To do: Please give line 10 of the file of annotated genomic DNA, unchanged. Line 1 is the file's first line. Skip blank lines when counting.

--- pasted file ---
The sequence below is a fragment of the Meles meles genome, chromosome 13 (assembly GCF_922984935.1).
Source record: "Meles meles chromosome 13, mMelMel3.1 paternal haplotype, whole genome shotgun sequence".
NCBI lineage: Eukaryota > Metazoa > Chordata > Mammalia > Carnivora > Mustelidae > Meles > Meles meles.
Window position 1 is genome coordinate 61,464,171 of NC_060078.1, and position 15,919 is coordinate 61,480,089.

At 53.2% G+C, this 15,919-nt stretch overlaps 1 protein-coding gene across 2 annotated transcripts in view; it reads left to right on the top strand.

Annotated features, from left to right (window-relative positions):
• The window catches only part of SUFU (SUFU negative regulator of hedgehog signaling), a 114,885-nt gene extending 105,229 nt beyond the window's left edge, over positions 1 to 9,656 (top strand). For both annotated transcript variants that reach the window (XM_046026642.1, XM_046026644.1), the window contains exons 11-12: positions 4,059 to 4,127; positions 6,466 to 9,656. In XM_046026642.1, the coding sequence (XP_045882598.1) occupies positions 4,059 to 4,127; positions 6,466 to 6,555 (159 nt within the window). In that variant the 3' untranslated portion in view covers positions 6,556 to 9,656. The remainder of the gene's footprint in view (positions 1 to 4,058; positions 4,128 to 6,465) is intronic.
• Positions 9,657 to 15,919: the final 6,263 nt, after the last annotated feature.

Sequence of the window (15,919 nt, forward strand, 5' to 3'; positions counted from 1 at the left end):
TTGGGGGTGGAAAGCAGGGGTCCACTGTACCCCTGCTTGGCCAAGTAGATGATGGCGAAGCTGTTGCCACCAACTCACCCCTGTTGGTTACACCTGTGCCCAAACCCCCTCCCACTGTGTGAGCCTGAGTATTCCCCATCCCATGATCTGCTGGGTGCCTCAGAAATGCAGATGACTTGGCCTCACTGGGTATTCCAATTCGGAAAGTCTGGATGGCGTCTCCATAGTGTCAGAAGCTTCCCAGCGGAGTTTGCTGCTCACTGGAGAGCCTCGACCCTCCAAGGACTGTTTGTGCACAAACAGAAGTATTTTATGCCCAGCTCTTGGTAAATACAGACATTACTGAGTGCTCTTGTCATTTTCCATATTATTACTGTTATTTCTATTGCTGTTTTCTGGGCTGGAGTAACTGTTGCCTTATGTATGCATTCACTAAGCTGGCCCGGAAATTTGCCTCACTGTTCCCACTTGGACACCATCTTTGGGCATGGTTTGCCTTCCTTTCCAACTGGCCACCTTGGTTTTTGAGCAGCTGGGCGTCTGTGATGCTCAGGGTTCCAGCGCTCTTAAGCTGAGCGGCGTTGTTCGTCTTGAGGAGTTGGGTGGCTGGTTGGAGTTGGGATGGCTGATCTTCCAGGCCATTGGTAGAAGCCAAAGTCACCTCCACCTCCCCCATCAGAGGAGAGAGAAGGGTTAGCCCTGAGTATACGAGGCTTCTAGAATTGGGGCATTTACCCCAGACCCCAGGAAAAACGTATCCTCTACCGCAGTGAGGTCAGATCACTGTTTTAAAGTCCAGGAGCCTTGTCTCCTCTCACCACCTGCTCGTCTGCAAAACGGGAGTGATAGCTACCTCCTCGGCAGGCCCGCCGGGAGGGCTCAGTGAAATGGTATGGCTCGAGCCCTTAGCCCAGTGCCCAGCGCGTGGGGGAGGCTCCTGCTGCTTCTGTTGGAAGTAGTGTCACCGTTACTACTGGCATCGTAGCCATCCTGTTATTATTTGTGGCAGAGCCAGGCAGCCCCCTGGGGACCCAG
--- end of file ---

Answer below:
TTGGGGGTGGAAAGCAGGGGTCCACTGTACCCCTGCTTGGCCAAGTAGATGATGGCGAAGCTGTTGCCACCAACTCACCCCTGTTGGTTACACCTGTGCCCAAACCCCCTCCCACTGTGTGAGCCTGAGTATTCCCCATCCCATGATCTGCTGGGTGCCTCAGAAATGCAGATGACTTGGCCTCACTGGGTATTCCAATTCGGAAAGTCTGGATGGCGTCTCCATAGTGTCAGAAGCTTCCCAGCGGAGTTTGCTGCTCACTGGAGAGCCTCGACCCTCCAAGGACTGTTTGTGCACAAACAGAAGTATTTTATGCCCAGCTCTTGGTAAATACAGACATTACTGAGTGCTCTTGTCATTTTCCATATTATTACTGTTATTTCTATTGCTGTTTTCTGGGCTGGAGTAACTGTTGCCTTATGTATGCATTCACTAAGCTGGCCCGGAAATTTGCCTCACTGTTCCCACTTGGACACCATCTTTGGGCATGGTTTGCCTTCCTTTCCAACTGGCCACCTTGGTTTTTGAGCAGCTGGGCGTCTGTGATGCTCAGGGTTCCAGCGCTCTTAAGCTGAGCGGCGTTGTTCGTCTTGAGGAGTTGGGTGGCTGGTTGGAGTTGGGATGGCTGATCTTCCAGGCCATTGGTAGAAGCCAAAGTCACCTCCACCTCCCCCATCAGAGGAGAGAGAAGGGTTAGCCCTGAGTATACGAGGCTTCTAGAATTGGGGCATTTACCCCAGACCCCAGGAAAAACGTATCCTCTACCGCAGTGAGGTCAGATCACTGTTTTAAAGTCCAGGAGCCTTGTCTCCTCTCACCACCTGCTCGTCTGCAAAACGGGAGTGATAGCTACCTCCTCGGCAGGCCCGCCGGGAGGGCTCAGTGAAATGGTATGGCTCGAGCCCTTAGCCCAGTGCCCAGCGCGTGGGGGAGGCTCCTGCTGCTTCTGTTGGAAGTAGTGTCACCGTTACTACTGGCATCGTAGCCATCCTGTTATTATTTGTGGCAGAGCCAGGCAGCCCCCTGGGGACCCAG